An excellent example of a study that emphasizes both the effect of independent variables as well as variance accounted for by independent variables is Tweissi (1998). This study formulated the following research questions: Does language simplification (LS) have a positive influence on reading comprehension? Does the difference or amount of LS and type of LS result in differences in the levels of reading comprehension? Which of the amounts and types of LS are superior in producing higher levels of reading comprehension? The researcher utilized a One-Way ANOVA, a Tukey Pairwise and a Regression procedure to analyze data. Tweissi (1998) states that the study investigates the influence of one independent variable with five levels (language of the text) on one dependent variable (level of comprehension) and therefore the One-Way ANOVA was used. Because the null hypothesis about the effect of simplification on reading comprehension was rejected, the researcher applied two other statistical procedures to answer the other research questions: a Post-hoc analysis using the Tukey's pairwise comparisons, and a MR analysis. The MR analysis was used to answer the following question: Which of the amounts and types of simplification are superior (e.g., more influential) in producing higher levels of reading comprehension? The MR specifically showed predictive relationships among the effects of the five versions of text on performance of readers by predicting scores based on these versions (Tweissi, 1998: 197). Findings revealed the following: "The premise that the simpler the text the more comprehensible to L2 learners is unwarranted. LS in general has a positive influence, however, increasing the amount of LS alone does not lead to greater comprehension. The type of simplification, rather than the amount, may have a higher impact on reading comprehension" (Tweissi, 1998: 201). Given Tweissi's (1998) research questions and research design, the MR was necessary, as explained previously.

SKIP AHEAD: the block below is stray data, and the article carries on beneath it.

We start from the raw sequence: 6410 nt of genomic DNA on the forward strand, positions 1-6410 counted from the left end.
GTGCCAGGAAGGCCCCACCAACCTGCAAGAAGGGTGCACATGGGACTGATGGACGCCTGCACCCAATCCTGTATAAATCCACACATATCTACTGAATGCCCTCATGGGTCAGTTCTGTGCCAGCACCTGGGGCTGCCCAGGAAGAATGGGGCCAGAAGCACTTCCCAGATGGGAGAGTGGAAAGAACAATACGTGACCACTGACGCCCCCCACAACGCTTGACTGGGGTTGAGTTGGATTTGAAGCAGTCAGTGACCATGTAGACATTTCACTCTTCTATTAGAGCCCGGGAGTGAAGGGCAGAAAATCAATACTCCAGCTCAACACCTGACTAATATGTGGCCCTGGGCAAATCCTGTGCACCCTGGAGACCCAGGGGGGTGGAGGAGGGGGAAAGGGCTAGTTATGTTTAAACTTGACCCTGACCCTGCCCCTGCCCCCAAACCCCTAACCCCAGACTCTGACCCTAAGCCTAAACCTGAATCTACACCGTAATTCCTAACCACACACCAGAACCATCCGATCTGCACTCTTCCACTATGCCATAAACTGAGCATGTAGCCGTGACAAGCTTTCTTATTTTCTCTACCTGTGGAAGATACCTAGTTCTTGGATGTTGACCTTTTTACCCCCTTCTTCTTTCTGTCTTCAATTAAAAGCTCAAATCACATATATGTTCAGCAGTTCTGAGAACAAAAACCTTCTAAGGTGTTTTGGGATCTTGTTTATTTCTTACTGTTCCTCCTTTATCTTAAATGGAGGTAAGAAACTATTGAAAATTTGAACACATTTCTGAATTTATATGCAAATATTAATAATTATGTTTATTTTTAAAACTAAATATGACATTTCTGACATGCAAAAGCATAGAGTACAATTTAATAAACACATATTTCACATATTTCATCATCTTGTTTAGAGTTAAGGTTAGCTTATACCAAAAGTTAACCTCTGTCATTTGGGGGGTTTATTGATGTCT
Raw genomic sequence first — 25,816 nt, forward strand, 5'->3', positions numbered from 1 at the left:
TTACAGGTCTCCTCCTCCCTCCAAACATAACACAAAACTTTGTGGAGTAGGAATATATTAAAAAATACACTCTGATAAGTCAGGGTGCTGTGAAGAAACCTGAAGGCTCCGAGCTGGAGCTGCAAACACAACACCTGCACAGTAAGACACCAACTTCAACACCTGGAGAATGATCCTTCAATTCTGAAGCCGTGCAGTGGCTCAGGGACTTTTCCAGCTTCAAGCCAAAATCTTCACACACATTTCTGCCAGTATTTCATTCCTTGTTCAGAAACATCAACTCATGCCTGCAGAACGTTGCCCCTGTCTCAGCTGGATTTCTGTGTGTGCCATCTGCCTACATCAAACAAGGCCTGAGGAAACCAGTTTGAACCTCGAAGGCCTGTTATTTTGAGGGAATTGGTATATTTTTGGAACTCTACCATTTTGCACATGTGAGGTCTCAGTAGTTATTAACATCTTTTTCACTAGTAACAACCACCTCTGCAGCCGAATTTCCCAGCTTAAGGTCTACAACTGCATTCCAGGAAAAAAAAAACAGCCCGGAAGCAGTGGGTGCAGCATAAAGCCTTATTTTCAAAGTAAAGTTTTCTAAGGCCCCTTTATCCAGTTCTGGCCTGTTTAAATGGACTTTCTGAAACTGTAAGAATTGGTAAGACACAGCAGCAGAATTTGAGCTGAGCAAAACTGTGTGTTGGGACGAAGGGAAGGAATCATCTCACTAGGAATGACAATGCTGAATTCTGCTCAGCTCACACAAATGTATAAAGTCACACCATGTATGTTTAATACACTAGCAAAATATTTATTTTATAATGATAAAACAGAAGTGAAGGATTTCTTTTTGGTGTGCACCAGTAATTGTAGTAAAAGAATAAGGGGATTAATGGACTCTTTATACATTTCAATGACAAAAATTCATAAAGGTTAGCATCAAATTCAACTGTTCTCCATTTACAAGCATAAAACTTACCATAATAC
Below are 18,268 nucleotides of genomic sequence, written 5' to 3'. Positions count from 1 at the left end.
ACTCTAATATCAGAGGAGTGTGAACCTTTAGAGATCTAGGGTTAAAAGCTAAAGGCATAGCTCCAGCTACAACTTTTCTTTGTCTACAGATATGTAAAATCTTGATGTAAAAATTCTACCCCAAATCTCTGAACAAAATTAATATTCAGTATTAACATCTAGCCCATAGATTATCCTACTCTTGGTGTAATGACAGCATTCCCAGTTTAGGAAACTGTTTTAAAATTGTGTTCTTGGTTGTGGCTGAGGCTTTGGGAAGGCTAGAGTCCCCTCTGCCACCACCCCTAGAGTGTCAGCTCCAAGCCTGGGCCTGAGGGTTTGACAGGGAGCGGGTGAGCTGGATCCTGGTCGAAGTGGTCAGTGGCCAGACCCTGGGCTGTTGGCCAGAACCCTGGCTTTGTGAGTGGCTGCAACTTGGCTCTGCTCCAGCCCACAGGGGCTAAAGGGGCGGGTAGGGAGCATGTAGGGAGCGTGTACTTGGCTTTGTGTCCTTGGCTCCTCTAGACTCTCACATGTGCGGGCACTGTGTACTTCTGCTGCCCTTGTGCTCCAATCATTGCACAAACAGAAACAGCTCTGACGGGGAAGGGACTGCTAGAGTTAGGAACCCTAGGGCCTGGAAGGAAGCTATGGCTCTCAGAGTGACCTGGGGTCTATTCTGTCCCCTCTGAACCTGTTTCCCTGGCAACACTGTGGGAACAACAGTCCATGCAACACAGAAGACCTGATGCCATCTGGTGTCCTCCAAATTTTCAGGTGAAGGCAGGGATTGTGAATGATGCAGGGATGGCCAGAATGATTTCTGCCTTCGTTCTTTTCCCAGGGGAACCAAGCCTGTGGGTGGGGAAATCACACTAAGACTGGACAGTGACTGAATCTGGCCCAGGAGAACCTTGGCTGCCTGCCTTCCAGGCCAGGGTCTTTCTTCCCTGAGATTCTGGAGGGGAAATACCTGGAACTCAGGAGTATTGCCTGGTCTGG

As shown in the present study, the selection of appropriate statistical procedures driven by research questions is a critical part of the L2 reading research process. The summary of recent studies shows that ANOVA is the test most commonly used in experimental research of this type. The reviewed studies demonstrate that when ANOVA has been employed in analyzing data for inferential purposes, the appropriateness of the procedure for the study has been directly supported. In light of new issues about L2 reading (Bernhardt, 2003) perhaps more inquiries about L2 reading comprehension should be concerned with the amounts and types of variables that are superior, or more influential, in producing higher levels of reading comprehension. Studies that show predictive relationships among the effects of variables could contribute to the lacuna in the database concerning the 50% of unexplained variance in Bernhardt's (2001) model. Through a re-examination and further analysis of a published study, the present investigation attempts to exemplify the rationale behind ANOVA and MR. As a final point, although ANOVA and MR may be mathematically equivalent, analyses should be tailored to test specific research questions.
1. Brantmeier (2004) offers a concise review of research methods commonly utilized in L2 reading research and includes a graphic presentation to show the typical sequence in which the mechanisms are usually executed and described in a study.
2. See Chapter 11, Hatch and Lazarton (1991) for more specific details and examples.
3. The present study does not attempt to examine whether researchers have violated the underlying assumptions for the use of ANOVA and RM, but rather attempts to identify and discuss statistical tests utilized.